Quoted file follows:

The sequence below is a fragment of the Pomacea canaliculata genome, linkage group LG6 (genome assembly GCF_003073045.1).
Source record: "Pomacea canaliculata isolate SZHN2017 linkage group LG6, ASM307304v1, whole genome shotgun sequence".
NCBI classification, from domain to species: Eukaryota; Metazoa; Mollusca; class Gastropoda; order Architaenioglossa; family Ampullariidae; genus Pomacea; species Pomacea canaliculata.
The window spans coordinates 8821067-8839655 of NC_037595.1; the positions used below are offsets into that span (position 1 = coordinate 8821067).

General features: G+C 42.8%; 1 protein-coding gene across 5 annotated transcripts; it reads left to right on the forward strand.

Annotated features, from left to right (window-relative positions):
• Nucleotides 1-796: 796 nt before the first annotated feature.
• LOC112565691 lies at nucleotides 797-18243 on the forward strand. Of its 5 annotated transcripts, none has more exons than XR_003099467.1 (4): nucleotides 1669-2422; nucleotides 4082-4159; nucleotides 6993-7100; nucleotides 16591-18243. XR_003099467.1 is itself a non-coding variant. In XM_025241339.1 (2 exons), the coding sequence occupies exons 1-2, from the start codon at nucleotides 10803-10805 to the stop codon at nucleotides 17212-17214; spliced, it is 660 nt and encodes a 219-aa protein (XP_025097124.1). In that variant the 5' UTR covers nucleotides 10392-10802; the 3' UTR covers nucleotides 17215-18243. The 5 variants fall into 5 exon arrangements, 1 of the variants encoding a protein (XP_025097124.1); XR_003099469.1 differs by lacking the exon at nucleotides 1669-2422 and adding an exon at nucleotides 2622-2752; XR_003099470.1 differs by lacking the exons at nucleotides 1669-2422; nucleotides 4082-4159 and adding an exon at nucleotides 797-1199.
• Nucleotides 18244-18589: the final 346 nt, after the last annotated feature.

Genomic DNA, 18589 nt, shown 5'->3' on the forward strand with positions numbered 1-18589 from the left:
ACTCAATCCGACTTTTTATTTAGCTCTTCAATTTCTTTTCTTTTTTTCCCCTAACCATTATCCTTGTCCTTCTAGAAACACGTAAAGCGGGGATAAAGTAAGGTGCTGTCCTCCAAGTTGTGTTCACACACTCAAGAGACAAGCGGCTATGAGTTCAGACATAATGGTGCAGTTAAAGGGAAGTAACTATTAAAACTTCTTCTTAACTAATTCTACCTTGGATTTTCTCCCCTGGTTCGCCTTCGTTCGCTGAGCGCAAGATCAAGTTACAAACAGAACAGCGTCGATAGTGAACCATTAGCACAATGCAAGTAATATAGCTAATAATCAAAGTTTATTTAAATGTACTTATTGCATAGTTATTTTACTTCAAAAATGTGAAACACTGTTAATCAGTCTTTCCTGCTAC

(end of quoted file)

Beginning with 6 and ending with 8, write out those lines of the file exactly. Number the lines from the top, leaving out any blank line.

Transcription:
Annotated features, from left to right (window-relative positions):
• Nucleotides 1-796: 796 nt before the first annotated feature.
• LOC112565691 lies at nucleotides 797-18243 on the forward strand. Of its 5 annotated transcripts, none has more exons than XR_003099467.1 (4): nucleotides 1669-2422; nucleotides 4082-4159; nucleotides 6993-7100; nucleotides 16591-18243. XR_003099467.1 is itself a non-coding variant. In XM_025241339.1 (2 exons), the coding sequence occupies exons 1-2, from the start codon at nucleotides 10803-10805 to the stop codon at nucleotides 17212-17214; spliced, it is 660 nt and encodes a 219-aa protein (XP_025097124.1). In that variant the 5' UTR covers nucleotides 10392-10802; the 3' UTR covers nucleotides 17215-18243. The 5 variants fall into 5 exon arrangements, 1 of the variants encoding a protein (XP_025097124.1); XR_003099469.1 differs by lacking the exon at nucleotides 1669-2422 and adding an exon at nucleotides 2622-2752; XR_003099470.1 differs by lacking the exons at nucleotides 1669-2422; nucleotides 4082-4159 and adding an exon at nucleotides 797-1199.